nanoscale iron particles
© Riaswell et al./BioMed CentralTwo forms of nanoscale iron particles (rods and granules) can be seen in high-resolution pictures of ice.
The increasing number of icebergs breaking off Antarctica may have an unexpected benefit. According to one team of scientists, the bergs could feed carbon-loving plankton. If they are right, melting icebergs could - theoretically - slow global warming. Just how great an effect this would have remains to be seen.

Rob Raiswell of the University of Leeds, UK and colleagues trained high-resolution microscopes on ice sampled from icebergs in the Southern Ocean and the Antarctic glaciers from which they are born.

They found nano-sized particles of iron, between five and 10 millionths of a millimetre across. The team believe that because of the size and structure of the particles, the iron could be assimilated by phytoplankton.

"Most of the ground-up rock carried by icebergs is thought to be inert," says Raiswell. "However, the high resolution microscopy shows there are small amounts of iron nanoparticles. They simply could not be seen except by these techniques."

Phytoplankton need iron in order to grow, and the Southern Ocean is generally thought to be low on iron. But there is evidence that some Antarctic glaciers are flowing into the ocean faster because of climate change. This means more icebergs. If Raiswell's findings are correct, more icebergs would mean more dissolved iron, therefore more phytoplankton, and more carbon dioxide sucked out of the atmosphere and into the oceans.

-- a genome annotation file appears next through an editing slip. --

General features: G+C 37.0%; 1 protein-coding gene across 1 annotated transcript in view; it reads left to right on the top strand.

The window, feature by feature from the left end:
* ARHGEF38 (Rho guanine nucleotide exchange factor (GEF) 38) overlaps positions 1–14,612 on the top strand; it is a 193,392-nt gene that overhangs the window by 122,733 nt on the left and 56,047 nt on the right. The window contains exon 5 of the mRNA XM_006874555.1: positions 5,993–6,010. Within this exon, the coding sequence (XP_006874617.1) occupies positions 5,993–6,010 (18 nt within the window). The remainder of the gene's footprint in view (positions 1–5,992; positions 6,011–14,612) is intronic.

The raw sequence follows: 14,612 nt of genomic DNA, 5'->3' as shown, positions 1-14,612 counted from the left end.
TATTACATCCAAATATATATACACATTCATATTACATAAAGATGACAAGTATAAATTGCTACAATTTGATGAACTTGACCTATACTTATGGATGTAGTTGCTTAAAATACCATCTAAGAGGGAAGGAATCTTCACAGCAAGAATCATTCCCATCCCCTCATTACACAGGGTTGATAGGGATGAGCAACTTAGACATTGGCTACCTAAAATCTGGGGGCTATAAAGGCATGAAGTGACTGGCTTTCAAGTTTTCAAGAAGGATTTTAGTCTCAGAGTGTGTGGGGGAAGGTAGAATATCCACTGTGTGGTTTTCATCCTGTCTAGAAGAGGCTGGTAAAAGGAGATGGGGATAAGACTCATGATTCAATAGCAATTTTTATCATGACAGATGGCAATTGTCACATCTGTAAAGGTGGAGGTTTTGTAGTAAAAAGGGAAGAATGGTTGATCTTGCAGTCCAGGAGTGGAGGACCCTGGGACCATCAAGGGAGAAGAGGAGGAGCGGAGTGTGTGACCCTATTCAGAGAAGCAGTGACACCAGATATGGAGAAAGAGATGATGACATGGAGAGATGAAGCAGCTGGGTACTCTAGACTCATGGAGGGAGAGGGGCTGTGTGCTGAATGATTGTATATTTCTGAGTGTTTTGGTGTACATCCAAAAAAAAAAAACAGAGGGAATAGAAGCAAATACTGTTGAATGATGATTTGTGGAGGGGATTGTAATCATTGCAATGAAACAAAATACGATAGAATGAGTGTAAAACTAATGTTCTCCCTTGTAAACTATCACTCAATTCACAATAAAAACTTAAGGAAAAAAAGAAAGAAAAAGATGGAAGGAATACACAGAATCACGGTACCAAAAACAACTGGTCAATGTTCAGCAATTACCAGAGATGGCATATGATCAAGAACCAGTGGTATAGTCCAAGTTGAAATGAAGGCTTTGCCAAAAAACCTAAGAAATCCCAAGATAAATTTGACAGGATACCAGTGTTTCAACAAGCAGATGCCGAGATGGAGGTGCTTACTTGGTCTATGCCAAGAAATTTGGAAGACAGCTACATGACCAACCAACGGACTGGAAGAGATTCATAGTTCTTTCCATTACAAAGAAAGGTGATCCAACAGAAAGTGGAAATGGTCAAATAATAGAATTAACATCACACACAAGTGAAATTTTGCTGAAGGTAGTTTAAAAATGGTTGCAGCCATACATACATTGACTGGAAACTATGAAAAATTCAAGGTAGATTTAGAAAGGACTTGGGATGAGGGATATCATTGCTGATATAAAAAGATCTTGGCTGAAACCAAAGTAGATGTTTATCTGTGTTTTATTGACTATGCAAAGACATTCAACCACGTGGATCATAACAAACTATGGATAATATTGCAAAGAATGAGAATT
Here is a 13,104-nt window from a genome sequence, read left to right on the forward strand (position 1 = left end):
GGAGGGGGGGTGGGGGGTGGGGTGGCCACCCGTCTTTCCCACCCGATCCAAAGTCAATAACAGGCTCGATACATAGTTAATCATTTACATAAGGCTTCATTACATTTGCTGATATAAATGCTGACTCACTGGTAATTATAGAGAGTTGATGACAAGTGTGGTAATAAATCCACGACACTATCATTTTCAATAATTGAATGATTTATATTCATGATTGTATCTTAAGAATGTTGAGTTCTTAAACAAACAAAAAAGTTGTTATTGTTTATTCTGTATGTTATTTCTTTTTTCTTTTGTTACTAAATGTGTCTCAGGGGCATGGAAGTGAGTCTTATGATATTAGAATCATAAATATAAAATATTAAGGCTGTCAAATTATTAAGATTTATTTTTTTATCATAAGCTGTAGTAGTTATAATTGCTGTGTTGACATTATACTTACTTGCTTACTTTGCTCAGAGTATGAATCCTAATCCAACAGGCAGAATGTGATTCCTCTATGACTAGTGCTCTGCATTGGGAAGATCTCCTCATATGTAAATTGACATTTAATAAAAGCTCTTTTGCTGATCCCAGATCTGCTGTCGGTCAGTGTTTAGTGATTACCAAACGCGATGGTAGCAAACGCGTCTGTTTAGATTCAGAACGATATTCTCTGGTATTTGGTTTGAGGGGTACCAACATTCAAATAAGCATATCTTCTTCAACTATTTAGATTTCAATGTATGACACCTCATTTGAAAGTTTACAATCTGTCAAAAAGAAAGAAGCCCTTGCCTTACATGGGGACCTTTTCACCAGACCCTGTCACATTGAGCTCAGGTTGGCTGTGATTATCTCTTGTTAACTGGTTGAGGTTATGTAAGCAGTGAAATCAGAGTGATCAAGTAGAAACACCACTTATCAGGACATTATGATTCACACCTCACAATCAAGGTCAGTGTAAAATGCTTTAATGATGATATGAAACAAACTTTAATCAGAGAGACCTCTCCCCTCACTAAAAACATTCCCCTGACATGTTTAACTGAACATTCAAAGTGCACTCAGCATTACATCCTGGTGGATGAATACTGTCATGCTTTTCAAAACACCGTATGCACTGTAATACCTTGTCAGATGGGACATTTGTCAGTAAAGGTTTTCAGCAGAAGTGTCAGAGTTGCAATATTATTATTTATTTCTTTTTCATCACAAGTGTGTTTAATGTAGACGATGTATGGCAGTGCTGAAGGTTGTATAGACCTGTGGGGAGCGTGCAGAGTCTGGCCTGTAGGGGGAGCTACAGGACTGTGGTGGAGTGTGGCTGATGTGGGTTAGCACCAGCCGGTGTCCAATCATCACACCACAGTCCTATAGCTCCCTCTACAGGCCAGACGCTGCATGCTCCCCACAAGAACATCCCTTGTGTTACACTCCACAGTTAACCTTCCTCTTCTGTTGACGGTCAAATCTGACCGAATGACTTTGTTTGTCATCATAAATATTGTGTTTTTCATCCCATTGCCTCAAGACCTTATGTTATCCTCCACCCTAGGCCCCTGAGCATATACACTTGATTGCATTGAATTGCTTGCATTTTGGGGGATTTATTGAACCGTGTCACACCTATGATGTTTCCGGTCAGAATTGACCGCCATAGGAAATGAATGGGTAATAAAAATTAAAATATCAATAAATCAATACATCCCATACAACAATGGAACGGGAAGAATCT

Plankton boost

"Dust has been thought to be the main outside source of iron to the Southern Ocean," says Raiswell. He and his colleagues calculated that existing icebergs could double the supply of iron to the region.

The researchers will need to prove that the nano-iron can indeed boost plankton growth. Ken Denman of the Canadian Centre for Climate Modelling and Analysis says there is some debate over what form of iron phytoplankton can use. "For example, only a few percent of air-borne iron deposited in the oceans is believed to be readily utilisable by phytoplankton," he says.

Denman also points out that climatologists think there is typically less iron in the oceans during warm inter-glacial periods. "Why would human-induced warming increase the iron supply whereas recent natural warming occurred at the same time as decreased iron and southern Ocean [phytoplankton], as far as we can tell from the ice cores?"

It is too early to say how much of an impact more icebergs will have. One problem is that not all plankton sinks to the bottom of the ocean and contributes to the deep-ocean carbon sink. Part of it is eaten by marine animals and returned to the water column in their excrement. Geochemists have only a poor idea of the amount of carbon that is cycled in this way.

Journal reference: Geochemical Transactions